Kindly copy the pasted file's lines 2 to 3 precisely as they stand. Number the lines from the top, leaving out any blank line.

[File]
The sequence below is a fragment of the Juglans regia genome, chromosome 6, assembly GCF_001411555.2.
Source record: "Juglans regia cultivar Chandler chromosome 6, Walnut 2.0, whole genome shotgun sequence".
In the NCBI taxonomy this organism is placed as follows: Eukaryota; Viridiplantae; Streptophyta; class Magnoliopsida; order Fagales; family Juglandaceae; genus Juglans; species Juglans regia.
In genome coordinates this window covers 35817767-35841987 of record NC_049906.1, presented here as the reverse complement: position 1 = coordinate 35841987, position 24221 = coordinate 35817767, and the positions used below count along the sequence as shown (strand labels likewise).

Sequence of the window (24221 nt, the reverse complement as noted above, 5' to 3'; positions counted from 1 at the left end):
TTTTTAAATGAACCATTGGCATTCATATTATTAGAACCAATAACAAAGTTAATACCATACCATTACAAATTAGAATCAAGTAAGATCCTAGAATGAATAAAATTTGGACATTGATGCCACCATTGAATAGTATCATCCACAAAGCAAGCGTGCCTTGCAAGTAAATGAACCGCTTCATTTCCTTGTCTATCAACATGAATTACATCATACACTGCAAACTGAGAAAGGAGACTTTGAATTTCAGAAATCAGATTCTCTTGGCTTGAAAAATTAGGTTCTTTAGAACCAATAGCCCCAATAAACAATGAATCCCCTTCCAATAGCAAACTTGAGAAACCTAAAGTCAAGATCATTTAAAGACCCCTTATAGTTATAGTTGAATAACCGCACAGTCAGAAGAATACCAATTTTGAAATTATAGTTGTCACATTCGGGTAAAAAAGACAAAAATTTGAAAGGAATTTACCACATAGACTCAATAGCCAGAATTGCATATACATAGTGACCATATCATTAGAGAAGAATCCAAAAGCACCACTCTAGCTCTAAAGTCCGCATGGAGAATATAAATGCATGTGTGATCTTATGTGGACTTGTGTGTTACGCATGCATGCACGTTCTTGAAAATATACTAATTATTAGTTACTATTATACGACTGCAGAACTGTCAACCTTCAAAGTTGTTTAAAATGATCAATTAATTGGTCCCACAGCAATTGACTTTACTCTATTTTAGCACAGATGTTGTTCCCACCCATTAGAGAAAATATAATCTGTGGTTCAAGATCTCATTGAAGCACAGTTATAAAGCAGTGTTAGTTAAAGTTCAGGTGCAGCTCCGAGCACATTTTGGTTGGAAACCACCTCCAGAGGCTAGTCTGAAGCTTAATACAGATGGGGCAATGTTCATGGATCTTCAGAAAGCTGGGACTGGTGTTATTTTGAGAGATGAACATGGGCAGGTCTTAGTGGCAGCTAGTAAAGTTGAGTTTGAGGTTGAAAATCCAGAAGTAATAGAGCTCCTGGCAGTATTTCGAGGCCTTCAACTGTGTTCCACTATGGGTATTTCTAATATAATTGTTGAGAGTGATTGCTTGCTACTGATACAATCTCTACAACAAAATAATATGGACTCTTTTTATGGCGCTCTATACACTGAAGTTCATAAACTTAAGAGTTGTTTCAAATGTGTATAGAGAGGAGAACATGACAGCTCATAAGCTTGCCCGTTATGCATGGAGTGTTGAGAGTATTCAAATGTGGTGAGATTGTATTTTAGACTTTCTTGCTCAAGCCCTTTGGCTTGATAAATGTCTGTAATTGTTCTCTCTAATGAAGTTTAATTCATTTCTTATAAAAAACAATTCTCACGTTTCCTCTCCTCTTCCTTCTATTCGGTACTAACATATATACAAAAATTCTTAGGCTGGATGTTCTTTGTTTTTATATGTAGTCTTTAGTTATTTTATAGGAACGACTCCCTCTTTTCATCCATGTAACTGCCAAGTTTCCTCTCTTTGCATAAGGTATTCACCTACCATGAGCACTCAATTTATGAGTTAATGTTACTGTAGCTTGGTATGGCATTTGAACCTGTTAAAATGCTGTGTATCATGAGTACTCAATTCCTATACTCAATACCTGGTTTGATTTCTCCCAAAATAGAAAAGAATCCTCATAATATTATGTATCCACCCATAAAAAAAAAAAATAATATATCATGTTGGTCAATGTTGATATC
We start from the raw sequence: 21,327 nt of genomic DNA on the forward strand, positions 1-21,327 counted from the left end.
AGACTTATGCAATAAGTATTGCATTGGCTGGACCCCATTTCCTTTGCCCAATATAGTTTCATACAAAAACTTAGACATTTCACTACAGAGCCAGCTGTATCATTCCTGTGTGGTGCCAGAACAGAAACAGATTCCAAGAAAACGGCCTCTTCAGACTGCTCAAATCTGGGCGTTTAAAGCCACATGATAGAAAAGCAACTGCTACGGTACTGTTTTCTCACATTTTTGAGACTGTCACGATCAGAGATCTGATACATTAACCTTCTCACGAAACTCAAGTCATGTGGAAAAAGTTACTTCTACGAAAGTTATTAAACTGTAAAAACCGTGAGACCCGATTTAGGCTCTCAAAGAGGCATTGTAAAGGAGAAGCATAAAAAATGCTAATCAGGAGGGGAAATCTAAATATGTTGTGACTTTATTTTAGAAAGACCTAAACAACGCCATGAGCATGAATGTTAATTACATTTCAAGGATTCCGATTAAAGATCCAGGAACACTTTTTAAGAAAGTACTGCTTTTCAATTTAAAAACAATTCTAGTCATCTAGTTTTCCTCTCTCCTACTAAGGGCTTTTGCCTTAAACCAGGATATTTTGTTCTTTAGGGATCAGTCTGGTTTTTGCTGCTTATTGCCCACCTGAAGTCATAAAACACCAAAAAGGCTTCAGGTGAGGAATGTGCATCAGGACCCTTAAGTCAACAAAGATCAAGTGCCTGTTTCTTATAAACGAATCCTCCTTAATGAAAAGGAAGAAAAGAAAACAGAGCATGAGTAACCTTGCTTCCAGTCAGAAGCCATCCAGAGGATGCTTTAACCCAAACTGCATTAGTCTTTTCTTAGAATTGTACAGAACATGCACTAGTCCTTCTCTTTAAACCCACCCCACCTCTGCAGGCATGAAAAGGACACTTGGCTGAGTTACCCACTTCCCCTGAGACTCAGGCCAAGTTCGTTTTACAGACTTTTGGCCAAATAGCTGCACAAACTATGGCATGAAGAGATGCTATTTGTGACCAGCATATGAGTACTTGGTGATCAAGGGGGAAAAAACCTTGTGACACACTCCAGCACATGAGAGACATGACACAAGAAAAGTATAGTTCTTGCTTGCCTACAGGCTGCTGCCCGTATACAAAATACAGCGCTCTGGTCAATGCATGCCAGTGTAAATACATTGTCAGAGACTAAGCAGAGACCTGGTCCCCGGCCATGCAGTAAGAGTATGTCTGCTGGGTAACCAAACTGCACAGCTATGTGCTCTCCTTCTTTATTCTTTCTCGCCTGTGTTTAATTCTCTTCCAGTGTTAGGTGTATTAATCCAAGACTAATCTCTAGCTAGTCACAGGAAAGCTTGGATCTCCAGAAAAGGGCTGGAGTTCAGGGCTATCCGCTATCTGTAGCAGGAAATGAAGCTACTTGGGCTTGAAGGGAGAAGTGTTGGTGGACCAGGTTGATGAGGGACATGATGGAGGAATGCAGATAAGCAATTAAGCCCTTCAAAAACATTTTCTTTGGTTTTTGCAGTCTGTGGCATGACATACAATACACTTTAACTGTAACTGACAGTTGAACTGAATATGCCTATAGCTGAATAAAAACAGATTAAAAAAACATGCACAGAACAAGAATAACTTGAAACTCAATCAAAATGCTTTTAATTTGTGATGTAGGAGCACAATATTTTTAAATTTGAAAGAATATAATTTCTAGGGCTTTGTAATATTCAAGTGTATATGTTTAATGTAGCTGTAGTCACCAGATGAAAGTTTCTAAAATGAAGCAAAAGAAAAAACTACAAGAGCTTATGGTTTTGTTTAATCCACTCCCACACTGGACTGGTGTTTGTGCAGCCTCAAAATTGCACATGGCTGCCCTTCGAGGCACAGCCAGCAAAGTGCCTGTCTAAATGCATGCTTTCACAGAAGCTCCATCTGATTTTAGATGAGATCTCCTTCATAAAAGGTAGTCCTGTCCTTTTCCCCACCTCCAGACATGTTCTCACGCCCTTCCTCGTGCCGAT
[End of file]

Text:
Source record: "Juglans regia cultivar Chandler chromosome 6, Walnut 2.0, whole genome shotgun sequence".
In the NCBI taxonomy this organism is placed as follows: Eukaryota; Viridiplantae; Streptophyta; class Magnoliopsida; order Fagales; family Juglandaceae; genus Juglans; species Juglans regia.